That she did, and crap they were. While Target’s $6 poach from AA remains wearable in its current state, it took approximately three wash cycles for me to realize that sometimes, you really do get what you pay for. Pillage, in this case.
For those unfamiliar, Pillage is a phenomenon that occurs after many months of wear and tear: Your fave tee says ENOUGH to being tossed around violently in the wash cycle, and subsequently stages a coup in the form of little unsightly balls. Granted, I didn’t wash the $6 Tri-Blend Tanks in cold water, nor did I hang-dry them, but that’s neither here nor there. Nothing you wear should pill after mere weeks, and if it does – regardless of what it cost – you got ripped off. And by ‘you,’ I mean me. Pfft.
I’m considering a Fuzz Away Fabric Shaver, as it might be the tanks’ only salvation. What I’m not considering is another mass-produced garment in cheap material, tempting as its price may be.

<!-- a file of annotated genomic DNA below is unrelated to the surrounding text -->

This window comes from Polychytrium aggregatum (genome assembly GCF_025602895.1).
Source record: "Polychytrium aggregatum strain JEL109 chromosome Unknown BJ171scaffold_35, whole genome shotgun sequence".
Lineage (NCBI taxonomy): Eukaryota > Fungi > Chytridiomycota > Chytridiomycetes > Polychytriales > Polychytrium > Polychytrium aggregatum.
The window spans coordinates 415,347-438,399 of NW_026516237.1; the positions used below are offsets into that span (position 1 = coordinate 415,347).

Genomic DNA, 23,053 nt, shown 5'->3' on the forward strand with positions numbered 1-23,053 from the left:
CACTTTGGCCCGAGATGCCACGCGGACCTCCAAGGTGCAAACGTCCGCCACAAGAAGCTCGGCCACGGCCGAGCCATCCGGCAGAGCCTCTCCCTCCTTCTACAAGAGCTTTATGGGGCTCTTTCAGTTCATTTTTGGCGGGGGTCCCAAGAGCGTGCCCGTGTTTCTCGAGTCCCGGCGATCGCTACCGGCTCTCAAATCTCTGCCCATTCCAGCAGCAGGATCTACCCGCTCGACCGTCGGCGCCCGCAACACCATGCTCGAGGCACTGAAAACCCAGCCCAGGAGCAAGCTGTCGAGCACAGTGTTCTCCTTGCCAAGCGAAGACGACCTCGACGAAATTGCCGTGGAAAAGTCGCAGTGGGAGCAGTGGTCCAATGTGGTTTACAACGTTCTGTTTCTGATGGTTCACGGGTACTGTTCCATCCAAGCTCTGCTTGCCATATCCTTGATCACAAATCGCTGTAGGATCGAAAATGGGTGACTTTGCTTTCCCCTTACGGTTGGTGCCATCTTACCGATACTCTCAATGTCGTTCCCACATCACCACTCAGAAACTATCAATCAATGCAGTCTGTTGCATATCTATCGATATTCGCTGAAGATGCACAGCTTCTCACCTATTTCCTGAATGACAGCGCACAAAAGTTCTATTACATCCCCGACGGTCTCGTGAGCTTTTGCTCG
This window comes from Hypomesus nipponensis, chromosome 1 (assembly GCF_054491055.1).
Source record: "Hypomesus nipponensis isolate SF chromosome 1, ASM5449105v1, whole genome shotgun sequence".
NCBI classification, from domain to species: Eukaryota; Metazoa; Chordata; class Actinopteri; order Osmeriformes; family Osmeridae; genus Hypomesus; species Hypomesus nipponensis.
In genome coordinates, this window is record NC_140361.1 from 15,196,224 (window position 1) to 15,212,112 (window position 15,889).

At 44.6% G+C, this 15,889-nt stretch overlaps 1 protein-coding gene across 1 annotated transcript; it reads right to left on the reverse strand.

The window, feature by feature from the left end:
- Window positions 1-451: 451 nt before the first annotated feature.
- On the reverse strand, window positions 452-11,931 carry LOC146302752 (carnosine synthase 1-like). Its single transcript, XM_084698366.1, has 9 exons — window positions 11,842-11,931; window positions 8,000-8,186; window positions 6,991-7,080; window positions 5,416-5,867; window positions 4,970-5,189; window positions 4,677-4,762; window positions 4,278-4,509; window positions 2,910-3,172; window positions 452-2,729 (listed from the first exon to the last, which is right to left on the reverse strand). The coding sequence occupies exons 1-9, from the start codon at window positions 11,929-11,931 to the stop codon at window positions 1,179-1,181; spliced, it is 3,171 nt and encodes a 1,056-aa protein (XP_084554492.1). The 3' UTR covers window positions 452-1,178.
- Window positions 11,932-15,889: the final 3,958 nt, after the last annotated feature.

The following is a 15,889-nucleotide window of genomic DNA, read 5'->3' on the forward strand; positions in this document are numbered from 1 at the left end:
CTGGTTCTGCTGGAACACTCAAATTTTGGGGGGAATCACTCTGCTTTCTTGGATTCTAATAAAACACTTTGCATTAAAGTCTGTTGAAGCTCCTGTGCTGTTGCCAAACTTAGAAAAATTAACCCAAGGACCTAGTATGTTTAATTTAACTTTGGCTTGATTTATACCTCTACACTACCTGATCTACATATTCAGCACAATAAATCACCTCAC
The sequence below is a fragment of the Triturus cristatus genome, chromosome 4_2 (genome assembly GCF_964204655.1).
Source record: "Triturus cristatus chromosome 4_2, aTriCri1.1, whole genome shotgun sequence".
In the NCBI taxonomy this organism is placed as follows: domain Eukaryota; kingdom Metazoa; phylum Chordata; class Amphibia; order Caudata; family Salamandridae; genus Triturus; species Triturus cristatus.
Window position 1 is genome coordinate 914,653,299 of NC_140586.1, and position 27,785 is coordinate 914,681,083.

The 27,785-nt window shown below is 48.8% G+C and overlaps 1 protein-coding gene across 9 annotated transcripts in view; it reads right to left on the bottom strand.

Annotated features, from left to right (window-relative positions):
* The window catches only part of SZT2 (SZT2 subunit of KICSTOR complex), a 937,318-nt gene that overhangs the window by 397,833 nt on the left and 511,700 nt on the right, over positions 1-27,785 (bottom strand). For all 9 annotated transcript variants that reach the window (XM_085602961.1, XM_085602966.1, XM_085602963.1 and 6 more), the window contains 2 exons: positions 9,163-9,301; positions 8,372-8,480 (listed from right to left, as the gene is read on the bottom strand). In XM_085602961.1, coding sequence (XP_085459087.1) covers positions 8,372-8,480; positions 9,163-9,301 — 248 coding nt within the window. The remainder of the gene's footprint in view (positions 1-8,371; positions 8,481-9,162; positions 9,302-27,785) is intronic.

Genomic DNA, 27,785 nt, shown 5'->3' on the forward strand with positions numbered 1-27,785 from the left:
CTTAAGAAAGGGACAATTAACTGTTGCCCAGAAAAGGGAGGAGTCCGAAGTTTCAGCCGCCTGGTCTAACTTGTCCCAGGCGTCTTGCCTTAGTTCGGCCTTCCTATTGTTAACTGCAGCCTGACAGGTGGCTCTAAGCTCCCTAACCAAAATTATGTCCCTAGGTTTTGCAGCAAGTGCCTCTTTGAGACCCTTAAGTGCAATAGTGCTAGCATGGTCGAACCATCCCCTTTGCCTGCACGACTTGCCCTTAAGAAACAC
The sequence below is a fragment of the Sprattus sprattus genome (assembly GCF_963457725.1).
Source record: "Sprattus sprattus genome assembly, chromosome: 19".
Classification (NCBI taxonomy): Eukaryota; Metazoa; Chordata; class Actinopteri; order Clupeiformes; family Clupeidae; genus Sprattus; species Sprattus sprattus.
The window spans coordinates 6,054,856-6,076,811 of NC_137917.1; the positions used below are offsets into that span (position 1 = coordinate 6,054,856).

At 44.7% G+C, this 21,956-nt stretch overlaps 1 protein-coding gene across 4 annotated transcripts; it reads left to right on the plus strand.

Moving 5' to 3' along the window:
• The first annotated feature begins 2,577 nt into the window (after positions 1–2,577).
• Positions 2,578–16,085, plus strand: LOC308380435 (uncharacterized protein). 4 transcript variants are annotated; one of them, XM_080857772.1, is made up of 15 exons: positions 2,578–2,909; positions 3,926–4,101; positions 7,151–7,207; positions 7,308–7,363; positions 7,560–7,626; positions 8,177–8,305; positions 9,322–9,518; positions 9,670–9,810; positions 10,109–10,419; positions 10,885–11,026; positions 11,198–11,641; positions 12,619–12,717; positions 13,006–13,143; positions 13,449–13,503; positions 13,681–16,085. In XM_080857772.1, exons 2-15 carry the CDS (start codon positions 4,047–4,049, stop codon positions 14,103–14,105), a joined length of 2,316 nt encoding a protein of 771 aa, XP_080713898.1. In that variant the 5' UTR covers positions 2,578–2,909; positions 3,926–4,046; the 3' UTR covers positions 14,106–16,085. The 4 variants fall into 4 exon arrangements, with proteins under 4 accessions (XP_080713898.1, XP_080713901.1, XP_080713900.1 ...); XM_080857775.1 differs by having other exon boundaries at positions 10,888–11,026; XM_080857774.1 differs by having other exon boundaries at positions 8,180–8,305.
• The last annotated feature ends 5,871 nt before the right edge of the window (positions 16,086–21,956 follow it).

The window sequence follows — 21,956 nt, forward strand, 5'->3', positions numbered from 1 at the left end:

This is not to imply that I’m a fan of eco-friendly apparel. Yes, it’s cool that tee’s made from plastic bottles: No, it’s not cool enough for its $65 pricetag. All that earth-obsessed jazz might be good for the planet in comparison with mass-produced brands, but manufacturing ANYTHING new burns up energy and creates waste. It follows that any thrifted purchase – even when you don’t need it, can’t afford it, weren’t thinking clearly, whatever – can always, ALWAYS be justified. Few things in this world are free. But Secondhand Shopping is the only thing of its kind that doesn’t cost the earth a cent.
Put that in your pipe and smoke it, Green Freaks. ;)